The authors should also highlight the limitations of their autocomplete problem (this can be done in the appendix / as a hover). One limitation is the power of the visualization explanation is dependent on the model performance on the autocomplete problem (it can be seen as an upper bound on the quality of the visualization). For instance, if the model performs poorly on autocomplete, the visualization might not be as human-interpretable and/or we shouldn’t “trust” the autocomplete answers in the visualization as much.


That is not really a limitation. If the model is that poorly trained, then yes the connectivity doesn't make sense, but that will actually show that the model is poorly trained. I would consider that the desired behavior.

A current limitation is that only one example text is given -- if the authors don’t include more examples, this should also be noted in the caveat on generalizing to other datasets / hyper-parameters.

Most likely I will do the metrics as you suggested.

It’d be quite helpful if the authors released a Python notebook for readers to play around more with.

The code will be released.

The authors should cite more for the unfamiliar reader’s benefit, particularly on related work to autocomplete and connectivity (datasets should also be properly cited). I’m not familiar with NLP literature so I’m not fluent on works related to autocomplete (if there are none, the authors should highlight that this is novel), but on connectivity, there’s quite a bit of explanatory / visualization research, particularly in Computer Vision research (primary one being Simonyan et al., 2014), on visualizing gradients.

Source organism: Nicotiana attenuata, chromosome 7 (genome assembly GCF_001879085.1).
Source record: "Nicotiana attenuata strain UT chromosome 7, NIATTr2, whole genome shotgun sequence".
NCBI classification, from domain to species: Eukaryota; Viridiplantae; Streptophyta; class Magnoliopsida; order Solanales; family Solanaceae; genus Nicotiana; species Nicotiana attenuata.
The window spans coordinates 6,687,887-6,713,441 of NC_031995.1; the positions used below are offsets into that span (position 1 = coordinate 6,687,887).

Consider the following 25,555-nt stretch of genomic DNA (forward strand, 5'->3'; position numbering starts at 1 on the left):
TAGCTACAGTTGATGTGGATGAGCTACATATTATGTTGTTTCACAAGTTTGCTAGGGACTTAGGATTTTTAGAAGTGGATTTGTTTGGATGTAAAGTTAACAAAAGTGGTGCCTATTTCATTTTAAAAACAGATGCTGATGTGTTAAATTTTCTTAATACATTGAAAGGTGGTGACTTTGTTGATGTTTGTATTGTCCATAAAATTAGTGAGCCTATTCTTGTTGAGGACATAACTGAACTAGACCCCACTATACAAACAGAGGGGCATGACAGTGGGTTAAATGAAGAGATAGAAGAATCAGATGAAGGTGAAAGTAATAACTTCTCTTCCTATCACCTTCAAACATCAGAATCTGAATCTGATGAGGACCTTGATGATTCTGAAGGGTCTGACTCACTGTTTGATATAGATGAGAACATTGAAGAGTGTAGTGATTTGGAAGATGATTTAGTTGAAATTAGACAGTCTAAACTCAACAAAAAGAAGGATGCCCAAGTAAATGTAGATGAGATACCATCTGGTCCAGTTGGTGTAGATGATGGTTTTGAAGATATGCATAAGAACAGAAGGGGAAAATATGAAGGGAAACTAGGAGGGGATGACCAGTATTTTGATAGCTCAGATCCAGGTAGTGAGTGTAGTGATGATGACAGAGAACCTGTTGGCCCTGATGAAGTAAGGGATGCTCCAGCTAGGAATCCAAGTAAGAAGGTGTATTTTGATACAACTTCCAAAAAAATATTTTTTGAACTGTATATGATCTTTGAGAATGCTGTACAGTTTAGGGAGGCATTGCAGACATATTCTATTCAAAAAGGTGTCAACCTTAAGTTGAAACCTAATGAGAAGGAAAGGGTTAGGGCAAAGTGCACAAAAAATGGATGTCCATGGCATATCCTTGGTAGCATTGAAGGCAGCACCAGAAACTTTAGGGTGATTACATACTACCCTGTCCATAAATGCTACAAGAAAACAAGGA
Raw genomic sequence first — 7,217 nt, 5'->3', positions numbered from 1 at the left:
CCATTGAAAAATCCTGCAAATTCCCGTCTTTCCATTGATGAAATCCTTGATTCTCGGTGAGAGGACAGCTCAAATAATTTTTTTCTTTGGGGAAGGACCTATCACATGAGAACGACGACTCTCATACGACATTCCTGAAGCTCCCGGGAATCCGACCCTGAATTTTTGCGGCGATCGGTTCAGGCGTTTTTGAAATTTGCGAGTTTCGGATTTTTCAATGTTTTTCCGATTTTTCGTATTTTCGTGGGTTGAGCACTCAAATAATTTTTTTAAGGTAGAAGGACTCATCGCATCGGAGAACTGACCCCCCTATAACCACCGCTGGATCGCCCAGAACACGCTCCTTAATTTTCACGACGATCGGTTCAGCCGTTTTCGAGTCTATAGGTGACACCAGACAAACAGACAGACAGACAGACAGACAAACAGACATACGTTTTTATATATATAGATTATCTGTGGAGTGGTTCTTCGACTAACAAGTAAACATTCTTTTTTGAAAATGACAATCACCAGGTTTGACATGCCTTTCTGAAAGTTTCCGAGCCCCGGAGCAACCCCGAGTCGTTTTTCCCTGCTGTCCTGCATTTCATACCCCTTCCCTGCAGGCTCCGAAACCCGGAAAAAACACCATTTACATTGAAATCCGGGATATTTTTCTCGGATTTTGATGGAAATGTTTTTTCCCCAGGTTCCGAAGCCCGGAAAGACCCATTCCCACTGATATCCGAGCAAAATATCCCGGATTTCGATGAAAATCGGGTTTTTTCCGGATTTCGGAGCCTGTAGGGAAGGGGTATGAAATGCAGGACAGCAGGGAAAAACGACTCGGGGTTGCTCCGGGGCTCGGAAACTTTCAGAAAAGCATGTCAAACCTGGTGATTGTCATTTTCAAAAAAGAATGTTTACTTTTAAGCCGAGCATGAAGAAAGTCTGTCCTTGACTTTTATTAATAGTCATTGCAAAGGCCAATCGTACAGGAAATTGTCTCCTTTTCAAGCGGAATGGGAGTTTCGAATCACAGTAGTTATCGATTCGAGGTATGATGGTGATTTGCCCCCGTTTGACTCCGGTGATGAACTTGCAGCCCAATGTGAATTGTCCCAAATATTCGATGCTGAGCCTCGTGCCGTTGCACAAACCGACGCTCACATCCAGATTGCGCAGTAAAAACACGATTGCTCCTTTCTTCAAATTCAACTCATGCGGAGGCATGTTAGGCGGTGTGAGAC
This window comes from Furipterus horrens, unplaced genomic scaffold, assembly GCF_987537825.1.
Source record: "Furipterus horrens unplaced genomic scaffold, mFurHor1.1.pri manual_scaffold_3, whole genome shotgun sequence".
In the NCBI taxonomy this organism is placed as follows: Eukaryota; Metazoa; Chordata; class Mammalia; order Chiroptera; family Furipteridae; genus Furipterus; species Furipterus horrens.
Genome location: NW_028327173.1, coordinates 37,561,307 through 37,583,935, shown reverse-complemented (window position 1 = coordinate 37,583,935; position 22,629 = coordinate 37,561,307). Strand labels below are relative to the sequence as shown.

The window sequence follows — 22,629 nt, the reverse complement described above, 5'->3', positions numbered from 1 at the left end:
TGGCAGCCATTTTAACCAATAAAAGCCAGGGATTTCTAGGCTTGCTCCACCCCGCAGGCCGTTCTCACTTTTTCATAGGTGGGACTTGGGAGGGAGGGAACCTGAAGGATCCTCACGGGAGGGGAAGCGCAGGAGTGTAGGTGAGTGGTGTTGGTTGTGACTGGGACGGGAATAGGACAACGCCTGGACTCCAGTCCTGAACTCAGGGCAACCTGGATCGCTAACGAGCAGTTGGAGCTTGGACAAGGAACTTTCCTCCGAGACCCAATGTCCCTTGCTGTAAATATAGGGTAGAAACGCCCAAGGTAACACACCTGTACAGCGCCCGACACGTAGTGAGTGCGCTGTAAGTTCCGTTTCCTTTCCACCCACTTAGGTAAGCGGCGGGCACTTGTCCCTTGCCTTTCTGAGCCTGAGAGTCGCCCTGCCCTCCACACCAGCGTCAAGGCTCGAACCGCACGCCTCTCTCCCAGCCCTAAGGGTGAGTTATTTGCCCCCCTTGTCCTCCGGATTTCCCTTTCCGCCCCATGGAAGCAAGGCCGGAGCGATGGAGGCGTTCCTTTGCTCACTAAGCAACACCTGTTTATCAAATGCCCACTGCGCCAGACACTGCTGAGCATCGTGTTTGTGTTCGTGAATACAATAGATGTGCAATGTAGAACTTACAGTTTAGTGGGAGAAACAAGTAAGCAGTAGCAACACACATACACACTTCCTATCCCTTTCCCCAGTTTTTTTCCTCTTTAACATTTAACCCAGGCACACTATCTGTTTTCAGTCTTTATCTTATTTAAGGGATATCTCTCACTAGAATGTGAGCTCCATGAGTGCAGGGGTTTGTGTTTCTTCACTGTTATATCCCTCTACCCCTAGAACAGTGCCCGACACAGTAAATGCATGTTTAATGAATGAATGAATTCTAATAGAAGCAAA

Hmm. It is definitely not novel, it exists on most phones. But I also can't find any relevant literature on it.

This is a small point, but I’d prefer prefer if the authors made the following change “another paper” => “Karparthy et al.”, for readers who print out Distill articles (as I did).

Thanks. I changed that.


Thanks a lot for the feedback. I will look into adding the metrics, which could improve the "Scientific Correctness & Integrity" of the article. Although, I want to stretch (this is done in the article as well) that the purpose of the article is not to discredit Nested LSTM.

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AndreasMadsen commented Jan 7, 2019

Thanks a lot for the feedback. I will look into adding the metrics, which could improve the "Scientific Correctness & Integrity" of the article. Although, I want to stretch (this is done in the article as well) that the purpose of the article is not to discredit Nested LSTM.

I now added the extra metric section.